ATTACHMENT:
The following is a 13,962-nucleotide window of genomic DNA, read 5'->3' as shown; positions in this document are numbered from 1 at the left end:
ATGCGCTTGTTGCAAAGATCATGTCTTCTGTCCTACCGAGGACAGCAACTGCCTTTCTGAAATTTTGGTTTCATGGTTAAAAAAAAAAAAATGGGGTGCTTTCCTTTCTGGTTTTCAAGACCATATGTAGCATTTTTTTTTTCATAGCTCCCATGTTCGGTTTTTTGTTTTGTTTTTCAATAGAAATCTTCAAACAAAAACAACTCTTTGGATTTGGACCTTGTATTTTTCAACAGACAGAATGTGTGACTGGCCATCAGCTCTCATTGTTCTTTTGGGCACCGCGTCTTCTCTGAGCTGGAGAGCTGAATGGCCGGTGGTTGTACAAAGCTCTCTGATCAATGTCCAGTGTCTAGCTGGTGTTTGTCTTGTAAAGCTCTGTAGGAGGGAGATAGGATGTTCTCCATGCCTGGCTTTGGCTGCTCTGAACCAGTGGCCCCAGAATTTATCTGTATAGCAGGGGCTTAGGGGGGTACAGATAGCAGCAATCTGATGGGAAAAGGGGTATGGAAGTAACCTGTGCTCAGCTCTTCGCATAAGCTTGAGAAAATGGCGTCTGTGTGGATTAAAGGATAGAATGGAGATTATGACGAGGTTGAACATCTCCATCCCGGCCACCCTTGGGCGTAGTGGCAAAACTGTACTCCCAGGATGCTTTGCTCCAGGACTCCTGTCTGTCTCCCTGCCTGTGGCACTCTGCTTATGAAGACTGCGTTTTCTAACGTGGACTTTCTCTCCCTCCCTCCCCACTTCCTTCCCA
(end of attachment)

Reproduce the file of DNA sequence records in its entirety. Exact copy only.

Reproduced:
The following is a 13,962-nucleotide window of genomic DNA, read 5'->3' as shown; positions in this document are numbered from 1 at the left end:
ATGCGCTTGTTGCAAAGATCATGTCTTCTGTCCTACCGAGGACAGCAACTGCCTTTCTGAAATTTTGGTTTCATGGTTAAAAAAAAAAAAATGGGGTGCTTTCCTTTCTGGTTTTCAAGACCATATGTAGCATTTTTTTTTTCATAGCTCCCATGTTCGGTTTTTTGTTTTGTTTTTCAATAGAAATCTTCAAACAAAAACAACTCTTTGGATTTGGACCTTGTATTTTTCAACAGACAGAATGTGTGACTGGCCATCAGCTCTCATTGTTCTTTTGGGCACCGCGTCTTCTCTGAGCTGGAGAGCTGAATGGCCGGTGGTTGTACAAAGCTCTCTGATCAATGTCCAGTGTCTAGCTGGTGTTTGTCTTGTAAAGCTCTGTAGGAGGGAGATAGGATGTTCTCCATGCCTGGCTTTGGCTGCTCTGAACCAGTGGCCCCAGAATTTATCTGTATAGCAGGGGCTTAGGGGGGTACAGATAGCAGCAATCTGATGGGAAAAGGGGTATGGAAGTAACCTGTGCTCAGCTCTTCGCATAAGCTTGAGAAAATGGCGTCTGTGTGGATTAAAGGATAGAATGGAGATTATGACGAGGTTGAACATCTCCATCCCGGCCACCCTTGGGCGTAGTGGCAAAACTGTACTCCCAGGATGCTTTGCTCCAGGACTCCTGTCTGTCTCCCTGCCTGTGGCACTCTGCTTATGAAGACTGCGTTTTCTAACGTGGACTTTCTCTCCCTCCCTCCCCACTTCCTTCCCA